Sign up for our free newsletter
Free D.C. news, delivered to your inbox daily.
A top union official isn’t satisfied with Michelle Rhee‘s explanations thus far of her controversial comments to Fast Company magazine.
Yesterday, Rhee explained that when she described “teachers…who had had sex with children,” she referred to a teacher that was being investigated for sexual misconduct at the time of the layoffs. But George Parker, president of the Washington Teachers’ Union, says that, from what he knows about the case, misconduct charges were “alleged but not substantiated.”
The disposition of the “sex with children” charge threatens to prolong the controversy over Rhee’s comments. After all, teachers and politicos are already upset that Rhee painted 266 laid-off teachers with a broad brush that included unspecified child sex charges—-what if those charges came to naught?
In an interview yesterday, Rhee declined to discuss the case beyond what she’d acknowledged in her letters. Parker, also, declined to discuss details. D.C. police have not confirmed any investigation, and the U.S. attorney’s office yesterday evening was not able to confirm the existence of any sexual misconduct case against a DCPS teacher.
Attorney General Peter Nickles—-who, based on past practice, has no doubt played a role in the lack of response—-responds to Parker’s claim simply: “That is not true. I won’t have any further comment.”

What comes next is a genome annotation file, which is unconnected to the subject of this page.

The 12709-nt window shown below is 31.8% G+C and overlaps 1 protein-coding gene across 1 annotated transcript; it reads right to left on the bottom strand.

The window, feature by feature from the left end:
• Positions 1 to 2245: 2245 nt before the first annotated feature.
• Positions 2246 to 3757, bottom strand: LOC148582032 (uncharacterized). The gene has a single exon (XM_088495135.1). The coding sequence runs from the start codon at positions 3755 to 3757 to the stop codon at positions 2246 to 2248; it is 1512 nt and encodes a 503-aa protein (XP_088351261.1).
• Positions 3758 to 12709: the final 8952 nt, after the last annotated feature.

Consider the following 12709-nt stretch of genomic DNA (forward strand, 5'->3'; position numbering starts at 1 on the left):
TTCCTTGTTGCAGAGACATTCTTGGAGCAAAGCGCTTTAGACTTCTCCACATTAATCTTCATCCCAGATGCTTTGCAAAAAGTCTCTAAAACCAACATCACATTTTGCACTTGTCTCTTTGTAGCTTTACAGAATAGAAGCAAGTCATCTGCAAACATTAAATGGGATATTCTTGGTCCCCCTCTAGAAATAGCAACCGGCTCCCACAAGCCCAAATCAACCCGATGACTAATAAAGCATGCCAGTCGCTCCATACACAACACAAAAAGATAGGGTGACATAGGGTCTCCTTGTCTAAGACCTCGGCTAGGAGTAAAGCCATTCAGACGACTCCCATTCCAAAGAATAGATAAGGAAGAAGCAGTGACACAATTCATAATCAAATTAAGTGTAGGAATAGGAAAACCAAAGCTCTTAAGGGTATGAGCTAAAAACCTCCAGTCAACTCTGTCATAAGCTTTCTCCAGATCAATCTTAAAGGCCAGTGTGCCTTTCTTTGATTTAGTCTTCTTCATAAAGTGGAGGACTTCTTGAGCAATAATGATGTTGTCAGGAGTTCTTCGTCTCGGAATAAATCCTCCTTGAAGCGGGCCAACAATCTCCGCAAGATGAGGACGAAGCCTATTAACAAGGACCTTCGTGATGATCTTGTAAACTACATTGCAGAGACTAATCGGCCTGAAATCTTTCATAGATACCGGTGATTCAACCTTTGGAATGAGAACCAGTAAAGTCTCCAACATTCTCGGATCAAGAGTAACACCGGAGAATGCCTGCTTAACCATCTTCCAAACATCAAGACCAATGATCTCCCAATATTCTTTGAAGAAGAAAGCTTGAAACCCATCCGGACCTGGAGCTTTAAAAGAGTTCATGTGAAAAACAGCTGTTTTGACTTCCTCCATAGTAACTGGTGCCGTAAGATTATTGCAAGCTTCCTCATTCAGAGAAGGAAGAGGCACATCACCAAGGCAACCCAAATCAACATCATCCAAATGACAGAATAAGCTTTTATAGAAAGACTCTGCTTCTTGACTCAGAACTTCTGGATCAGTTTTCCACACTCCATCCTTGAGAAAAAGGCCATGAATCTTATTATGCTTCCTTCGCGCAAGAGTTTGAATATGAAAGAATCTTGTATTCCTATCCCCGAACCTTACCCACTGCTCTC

Parker says he was not aware of the teacher until Rhee made her comments last week. The teacher’s field representative had been made aware of the investigation last year, but the union, Parker says, was never officially notified of any disciplinary action, as is usual practice.
How to move forward in the absence of any explanation?
Parker holds to a simple solution to the comments mess—-“to reinstate all of the RIF’d teachers,” he says. That probably isn’t going to happen—-particularly in light of a Superior Court judge’s preliminary ruling upholding the basis for the layoffs.
Outside of blanket reinstatements, Parker counsels that the chancellor watch her mouth: “When we talk about moving forward, there needs to be a change in how the chancellor talks about teachers in general. The test scores are going up, but the respect for teachers has not increased….The chancellor needs to be the champion for DCPS teachers when she speaks in public. We haven’t seen that.”
Photo by Darrow Montgomery